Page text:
Common witchhazel

Life After Frost: Gardening Is Not Over


Submitted a year ago
Created by
Henry Homeyer

Frost was late this year. It was nearly mid-October before we had a hard frost, one that murdered the zinnias and blackened the basil. For me, hard frost is a day to mourn a little, to spend a few moments missing the summer that passed, for the tomatoes that brought me such great pleasure and the flowers that graced my table.

Zinnias have been frosted, but this is a good time to save seeds for next year.

But autumn is grand, too. I still have plenty of garden veggies to harvest and process, and those fall days full of sun and a few monarchs are full of surprises and delights.

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I’m always delighted by plants that bloom now –especially woody plants. I have two witch hazels (Hamamelis virginiana) that bloom subtly each fall. The blossoms are not obvious because they are small, yellow, and their leaves are yellow (and green) and have not yet fallen. But those curly blossoms will persist even after the leaves have dropped. Witch hazel is a native tree that lives in shade or part shade. It’s a small tree or a shrub, depending on the variety. It blooms either now, or in very early spring.

Witchhazel is a good small tree for the understory.

Another interesting shrub in bloom now is disanthus (Disanthus cercidifolius). Although most books describe the flowers as “insignificant”, I disagree. They are small – just half in inch across, and close to the stem – but they are in pairs, back to back, each like a small purple starfish. I‘ve had my disanthus for 4 years, and this is the first time it has bloomed, or at least the first time I have seen it bloom. So I yelped with excitement when I first saw the blossoms.

Disanthus flowers are small, but very beautiful.

The best thing about disanthus is the leaf color. The leaves are deep red and purple, and have been so for many weeks. The color is better than that of the now prohibited invasive, burning bush (Euonymus alatus). But unlike burning bush, disanthus doesn’t litter the countryside with babies like a stray, unspayed dog. It stays in one place, and grows slowly to a 6 to 10 foot height and width.

Disanthus leaves are gorgeous all summer, but now in particular.

In the flower garden my fall asters are about done, but I still have one Rudbekia or black-eyed Susan looking great. It is Rudbeckia subtomentosa, a variety called ‘Henry Eiler’. It’s taller than I am. Its petals are very delicate and are spaced apart in an airy fashion. The stems of this plant are quite thick, but not thick enough to stand up to fall winds without staking.

'Henry Eiler' Rudbeckia is still blooming, despite frost.

Grasses are nice now, too. They generally bloom in fall, producing subtle green flowers that most people don’t recognize as flowers. My favorite grass is a Chinese feather grass (Miscanthus sinensis), a variety called ‘Morning Light’. The leaves have a central white stripe and each stem stands up 4 to 6 feet, or even more. This grass will look good all winter waving above the snow.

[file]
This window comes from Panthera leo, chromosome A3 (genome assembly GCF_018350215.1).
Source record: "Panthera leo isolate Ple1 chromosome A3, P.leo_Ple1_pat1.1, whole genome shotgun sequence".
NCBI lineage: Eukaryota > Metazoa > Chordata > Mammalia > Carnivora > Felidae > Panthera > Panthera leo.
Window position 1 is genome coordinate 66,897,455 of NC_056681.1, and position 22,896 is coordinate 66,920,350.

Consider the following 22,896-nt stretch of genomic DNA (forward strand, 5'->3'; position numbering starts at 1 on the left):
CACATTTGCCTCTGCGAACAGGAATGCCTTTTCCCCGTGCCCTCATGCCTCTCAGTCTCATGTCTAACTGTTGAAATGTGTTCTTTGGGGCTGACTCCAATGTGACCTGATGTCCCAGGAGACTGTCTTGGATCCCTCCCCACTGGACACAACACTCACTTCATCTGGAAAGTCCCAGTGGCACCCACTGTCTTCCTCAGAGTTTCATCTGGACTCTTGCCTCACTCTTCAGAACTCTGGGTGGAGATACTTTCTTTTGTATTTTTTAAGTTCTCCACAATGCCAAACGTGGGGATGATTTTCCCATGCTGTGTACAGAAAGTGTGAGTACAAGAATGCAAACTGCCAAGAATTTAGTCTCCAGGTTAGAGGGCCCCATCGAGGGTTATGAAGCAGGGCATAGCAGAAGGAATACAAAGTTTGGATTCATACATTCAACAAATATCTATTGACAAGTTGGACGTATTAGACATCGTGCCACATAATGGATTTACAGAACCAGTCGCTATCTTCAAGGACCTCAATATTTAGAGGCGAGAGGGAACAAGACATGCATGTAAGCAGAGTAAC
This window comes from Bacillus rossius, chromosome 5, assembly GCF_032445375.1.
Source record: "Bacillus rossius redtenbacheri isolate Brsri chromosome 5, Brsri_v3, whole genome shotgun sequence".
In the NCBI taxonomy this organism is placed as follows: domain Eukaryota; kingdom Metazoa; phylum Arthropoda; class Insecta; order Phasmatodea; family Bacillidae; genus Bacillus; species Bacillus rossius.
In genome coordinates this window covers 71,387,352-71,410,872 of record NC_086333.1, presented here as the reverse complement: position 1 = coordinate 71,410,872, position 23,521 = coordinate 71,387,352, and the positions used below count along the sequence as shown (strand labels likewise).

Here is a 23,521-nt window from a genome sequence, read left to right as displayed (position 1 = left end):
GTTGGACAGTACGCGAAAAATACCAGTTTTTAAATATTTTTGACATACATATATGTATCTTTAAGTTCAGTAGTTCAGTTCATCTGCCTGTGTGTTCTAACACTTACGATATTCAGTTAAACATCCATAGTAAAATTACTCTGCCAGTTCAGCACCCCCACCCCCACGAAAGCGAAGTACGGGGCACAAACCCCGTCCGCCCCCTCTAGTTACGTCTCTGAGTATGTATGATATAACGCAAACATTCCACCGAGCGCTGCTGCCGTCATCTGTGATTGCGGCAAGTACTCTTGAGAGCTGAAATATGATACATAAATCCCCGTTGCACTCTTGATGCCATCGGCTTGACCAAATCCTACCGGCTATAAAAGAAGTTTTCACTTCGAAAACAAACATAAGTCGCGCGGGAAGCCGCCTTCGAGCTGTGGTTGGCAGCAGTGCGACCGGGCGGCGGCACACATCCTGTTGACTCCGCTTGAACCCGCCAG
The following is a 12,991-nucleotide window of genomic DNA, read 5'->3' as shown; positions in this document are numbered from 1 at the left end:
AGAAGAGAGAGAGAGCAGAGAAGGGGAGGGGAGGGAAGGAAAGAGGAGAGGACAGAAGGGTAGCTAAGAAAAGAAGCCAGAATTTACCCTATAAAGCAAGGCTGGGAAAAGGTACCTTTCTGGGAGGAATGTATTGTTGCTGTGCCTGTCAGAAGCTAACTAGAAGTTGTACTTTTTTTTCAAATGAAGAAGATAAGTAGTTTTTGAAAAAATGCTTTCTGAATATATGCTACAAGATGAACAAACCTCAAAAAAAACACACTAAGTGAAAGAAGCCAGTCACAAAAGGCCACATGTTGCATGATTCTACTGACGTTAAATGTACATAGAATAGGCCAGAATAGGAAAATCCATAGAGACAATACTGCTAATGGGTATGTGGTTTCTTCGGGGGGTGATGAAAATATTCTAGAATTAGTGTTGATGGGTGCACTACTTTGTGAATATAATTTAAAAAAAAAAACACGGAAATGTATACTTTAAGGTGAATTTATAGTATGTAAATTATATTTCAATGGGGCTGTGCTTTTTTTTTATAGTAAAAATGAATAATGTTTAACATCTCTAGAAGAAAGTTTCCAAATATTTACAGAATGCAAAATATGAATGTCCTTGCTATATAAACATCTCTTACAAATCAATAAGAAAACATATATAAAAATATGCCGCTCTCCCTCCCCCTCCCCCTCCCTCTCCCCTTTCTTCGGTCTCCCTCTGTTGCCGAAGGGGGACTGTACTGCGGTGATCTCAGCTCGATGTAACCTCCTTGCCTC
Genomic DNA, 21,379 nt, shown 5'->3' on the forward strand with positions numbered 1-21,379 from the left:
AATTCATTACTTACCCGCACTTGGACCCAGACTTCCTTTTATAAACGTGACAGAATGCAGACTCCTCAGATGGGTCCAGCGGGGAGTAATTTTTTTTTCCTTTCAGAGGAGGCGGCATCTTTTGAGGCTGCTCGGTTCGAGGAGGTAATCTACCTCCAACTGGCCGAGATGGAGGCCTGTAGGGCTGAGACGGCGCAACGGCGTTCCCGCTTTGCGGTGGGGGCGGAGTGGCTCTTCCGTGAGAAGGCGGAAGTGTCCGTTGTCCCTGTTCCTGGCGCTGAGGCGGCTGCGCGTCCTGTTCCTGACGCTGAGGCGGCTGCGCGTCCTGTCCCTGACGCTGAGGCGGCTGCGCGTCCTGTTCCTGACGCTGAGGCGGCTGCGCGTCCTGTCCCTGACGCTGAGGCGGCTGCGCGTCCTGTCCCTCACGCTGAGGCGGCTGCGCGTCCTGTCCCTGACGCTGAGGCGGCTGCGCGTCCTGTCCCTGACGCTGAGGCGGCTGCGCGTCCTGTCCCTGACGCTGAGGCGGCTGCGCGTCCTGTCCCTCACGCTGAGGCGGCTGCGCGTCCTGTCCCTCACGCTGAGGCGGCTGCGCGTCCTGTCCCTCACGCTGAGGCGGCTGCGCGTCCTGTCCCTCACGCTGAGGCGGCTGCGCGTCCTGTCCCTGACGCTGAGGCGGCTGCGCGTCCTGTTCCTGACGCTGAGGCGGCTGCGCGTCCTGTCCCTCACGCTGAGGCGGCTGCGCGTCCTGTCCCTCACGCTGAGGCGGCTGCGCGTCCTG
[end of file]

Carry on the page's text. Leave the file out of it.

Each stem of feather grass has 20 or so thin strands of flowers that will produce seeds. This plant does not reproduce from seed, however. The clump gets bigger each year, and can be divided to create more plants. I’ve read that the time to divide it is in the spring, not now.

'Morning Light' Miscanthus will look good most of the winter.

The milkweed plants I started from seed this year stayed small and did not flower. But I will harvest some seeds elsewhere and plant some more. The seeds need a cold period before they will germinate, so planting outside now makes sense. Last spring I bought seeds and planted seeds in flats indoors, then put them in the fridge for 6 weeks before they would grow. The red milkweed I planted the year before did great this year, blooming and attracting pollinators. I will plant some of their seeds when I see the pods are ripe and ready to burst open.

I’ve cut down some of my perennials, and pretty much all are ready for the knife or shears. I’ll leave things with stiff stems and interesting seed pods for winter viewing and as food for the birds. But the more I can do now, the better. One landscaper told me she figured that every hour of fall clean up reduces spring work by three hours.

One of my last tasks each year is to run over the lawn with my lawnmower, chopping leaves into perfect mulch. I rake it onto a tarp and pull the tarp to my vegetable garden where I spread the leaves over the by-then weeded beds. It keeps weed seeds from germinating in the spring, and adds organic matter to the soil as it breaks down and is eaten by earthworms.

My gardening friend and fellow garden-book writer Sydney Eddison of Connecticut always saves her chopped fall leaves in contractor bags and uses them in the spring on her flowers. I have filled up 6 huge plastic bags with grass clippings and leaves another friend gave me, and have stored them in the barn for use in the spring. Sydney Eddison has the best soil I’ve ever seen after mulching with chopped leaves for 40 years or so.

You don't have to bag chopped leaves to use in spring, but storing some will provide wonderful mulch.

Don’t forget to plant your spring bulbs now, too. You can plant into November, but it will be cold by then, so get going!

Want to grow your own garlic? It's easy, and now is the time to do it. Click here to find out how. 

Want help in your garden? I make house calls - consultations - to help you plan and improve your gardens. Call me at 603-543-1307 or e-mail me at henry.homeyer@comcast.net 

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